Everyday Human Trafficking: Hemispheric Reach, Local Intensity

Everyday Human Trafficking: Hemispheric Reach, Local Intensity lead image

Everyday Human Trafficking: Hemispheric Reach, Local Intensity, Race & Gender in the Global Middle Ages Working Group Meeting with Craig Perry (Emory University), September 22, 2023, 12:00–1:30 pm

This chapter mines the geniza corpus to make two arguments about the medieval slave trade. First, the trade in slaves was decentralized: individual buyers organized the transregional trafficking of individuals as one part of a larger mixed cargo of commodities, and traded within their own personal mercantile and family networks. I contend that this decentralized trade was a primary method of human trafficking that historians have overlooked. A medieval Middle Passage never existed; rather, epochal warfare and famine caused temporary pulses in the supply of slaves. Second, the center of gravity of the slave trade in Egypt was local, not transregional. Geniza and other contemporaneous sources show that many enslaved people changed owners several times during their lives and that sale was only one method by which Jews transferred enslaved property. Wedding dowries, gifts, and bequests were primary methods that households used to transfer enslaved people as both laborers and inter-generational wealth. Two additional claims emerge from these arguments. Though the slave trade to Egypt was transregional and included enslaved people from as far afield as India and Byzantium, the most intensively exploited regions for slave imports were Nubia and greater northeast Africa. A close reading of geniza documents alongside rabbinic writings also demonstrates the contingencies and ambiguities of racialization in the Middle Ages. All non-Muslim people outside Islamic territories were legally enslaveable. But Jewish sources reveal how Egyptians began to code “Black”-skinned people as “slaves” in their epistolary exchanges even though “Black” was not yet used as one of the many long-standing ethnic categories that scribes were required to note in bills of sale, such as Nubian, Byzantine, Indian, and Abyssinian.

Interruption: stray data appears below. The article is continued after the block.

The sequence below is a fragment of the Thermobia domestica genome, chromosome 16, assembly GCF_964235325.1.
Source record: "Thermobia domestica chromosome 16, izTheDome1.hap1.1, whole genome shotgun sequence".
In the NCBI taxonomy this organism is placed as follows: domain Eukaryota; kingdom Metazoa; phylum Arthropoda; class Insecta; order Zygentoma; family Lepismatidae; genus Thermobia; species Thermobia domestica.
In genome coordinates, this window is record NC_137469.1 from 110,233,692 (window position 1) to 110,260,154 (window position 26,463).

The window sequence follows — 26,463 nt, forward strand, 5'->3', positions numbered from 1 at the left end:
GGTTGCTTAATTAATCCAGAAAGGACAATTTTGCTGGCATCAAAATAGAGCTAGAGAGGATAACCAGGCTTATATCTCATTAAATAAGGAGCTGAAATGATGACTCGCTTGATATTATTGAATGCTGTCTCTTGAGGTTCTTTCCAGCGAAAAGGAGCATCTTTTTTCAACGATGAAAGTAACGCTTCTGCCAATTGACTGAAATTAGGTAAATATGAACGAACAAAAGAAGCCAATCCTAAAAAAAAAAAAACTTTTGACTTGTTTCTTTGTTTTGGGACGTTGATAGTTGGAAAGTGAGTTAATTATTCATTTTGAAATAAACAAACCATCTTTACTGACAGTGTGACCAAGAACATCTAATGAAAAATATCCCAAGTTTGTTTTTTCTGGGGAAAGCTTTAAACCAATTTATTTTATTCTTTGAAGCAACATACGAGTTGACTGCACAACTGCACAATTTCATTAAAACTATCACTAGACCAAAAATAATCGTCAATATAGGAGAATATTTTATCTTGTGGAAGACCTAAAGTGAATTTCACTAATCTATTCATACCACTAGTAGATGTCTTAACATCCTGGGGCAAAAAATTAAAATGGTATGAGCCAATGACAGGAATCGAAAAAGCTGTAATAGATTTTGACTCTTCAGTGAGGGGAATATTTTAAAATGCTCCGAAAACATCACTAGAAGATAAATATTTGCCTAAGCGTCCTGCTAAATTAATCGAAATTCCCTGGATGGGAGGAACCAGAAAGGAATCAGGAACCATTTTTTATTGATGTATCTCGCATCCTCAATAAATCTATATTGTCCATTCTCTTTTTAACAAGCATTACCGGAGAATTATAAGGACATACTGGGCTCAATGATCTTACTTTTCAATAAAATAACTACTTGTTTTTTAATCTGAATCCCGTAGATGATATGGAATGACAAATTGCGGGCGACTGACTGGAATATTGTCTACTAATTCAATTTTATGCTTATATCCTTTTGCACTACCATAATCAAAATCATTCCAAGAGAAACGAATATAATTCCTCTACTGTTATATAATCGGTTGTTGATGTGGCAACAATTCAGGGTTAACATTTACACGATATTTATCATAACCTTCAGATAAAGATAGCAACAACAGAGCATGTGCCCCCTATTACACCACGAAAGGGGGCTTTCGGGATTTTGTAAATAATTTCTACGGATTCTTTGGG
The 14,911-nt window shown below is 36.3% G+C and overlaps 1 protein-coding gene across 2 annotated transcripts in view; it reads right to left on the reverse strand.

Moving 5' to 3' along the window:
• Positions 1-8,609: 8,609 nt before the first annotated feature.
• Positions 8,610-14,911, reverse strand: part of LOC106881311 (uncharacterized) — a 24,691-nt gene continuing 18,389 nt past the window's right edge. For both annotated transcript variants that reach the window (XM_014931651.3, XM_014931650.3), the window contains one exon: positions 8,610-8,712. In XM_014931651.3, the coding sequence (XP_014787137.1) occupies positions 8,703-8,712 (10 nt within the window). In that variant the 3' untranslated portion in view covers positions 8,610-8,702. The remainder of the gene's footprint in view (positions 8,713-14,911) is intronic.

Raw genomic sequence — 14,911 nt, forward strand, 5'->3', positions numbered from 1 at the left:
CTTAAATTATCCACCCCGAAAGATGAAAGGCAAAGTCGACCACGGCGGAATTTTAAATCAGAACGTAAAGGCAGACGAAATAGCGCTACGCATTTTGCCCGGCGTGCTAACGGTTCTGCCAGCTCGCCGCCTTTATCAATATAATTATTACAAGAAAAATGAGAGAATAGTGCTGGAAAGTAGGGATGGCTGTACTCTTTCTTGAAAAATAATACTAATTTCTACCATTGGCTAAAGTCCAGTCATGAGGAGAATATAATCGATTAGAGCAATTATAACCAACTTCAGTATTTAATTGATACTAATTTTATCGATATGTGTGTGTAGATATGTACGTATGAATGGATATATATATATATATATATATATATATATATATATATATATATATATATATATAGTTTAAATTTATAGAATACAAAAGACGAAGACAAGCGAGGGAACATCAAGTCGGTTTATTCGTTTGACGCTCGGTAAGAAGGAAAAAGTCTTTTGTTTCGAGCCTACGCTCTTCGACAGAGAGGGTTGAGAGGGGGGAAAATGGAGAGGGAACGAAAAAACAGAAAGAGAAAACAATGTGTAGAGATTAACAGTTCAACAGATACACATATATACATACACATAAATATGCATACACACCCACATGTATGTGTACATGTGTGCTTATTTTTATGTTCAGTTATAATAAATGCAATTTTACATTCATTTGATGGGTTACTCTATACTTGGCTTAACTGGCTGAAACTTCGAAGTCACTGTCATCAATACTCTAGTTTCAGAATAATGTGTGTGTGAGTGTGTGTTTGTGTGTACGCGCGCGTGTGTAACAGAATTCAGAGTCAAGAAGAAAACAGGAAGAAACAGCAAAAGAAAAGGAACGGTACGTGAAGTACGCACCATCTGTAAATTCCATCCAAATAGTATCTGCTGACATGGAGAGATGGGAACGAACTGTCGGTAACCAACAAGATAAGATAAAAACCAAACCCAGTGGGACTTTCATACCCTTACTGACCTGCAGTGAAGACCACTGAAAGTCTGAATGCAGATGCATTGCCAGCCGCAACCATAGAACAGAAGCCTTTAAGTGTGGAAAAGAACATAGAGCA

Responder: Dr. Elizabeth Urban, West Chester University

Race & Gender in the Global Middle Ages is a working group open to all medievalists, including graduate students. The aim is to bring together scholars from various disciplines who work on Africa, the Mongols and Asia, the Islamic world, and Europe and the Mediterranean, to discuss works-in-progress that deal with race and gender from 500 CE to 1600 CE. 

Monthly Zoom meetings will discuss pre-circulated drafts of book chapters, articles, position pieces, or a reading that is of interest to the group. Presenters will give a brief 5-minute introduction to their work and a designated responder will begin the discussion with a few questions before opening it up to the rest of the group. 

The group is organized by Michelle Armstrong-Partida, Associate Professor of History at Emory University whose research focuses on gender, sexuality, and women’s history in Iberia and the Mediterranean. This program is sponsored in part by the Medieval Academy of America.


Please register for the group email list to receive a link to meetings or to express your interest in presenting a work in-progress.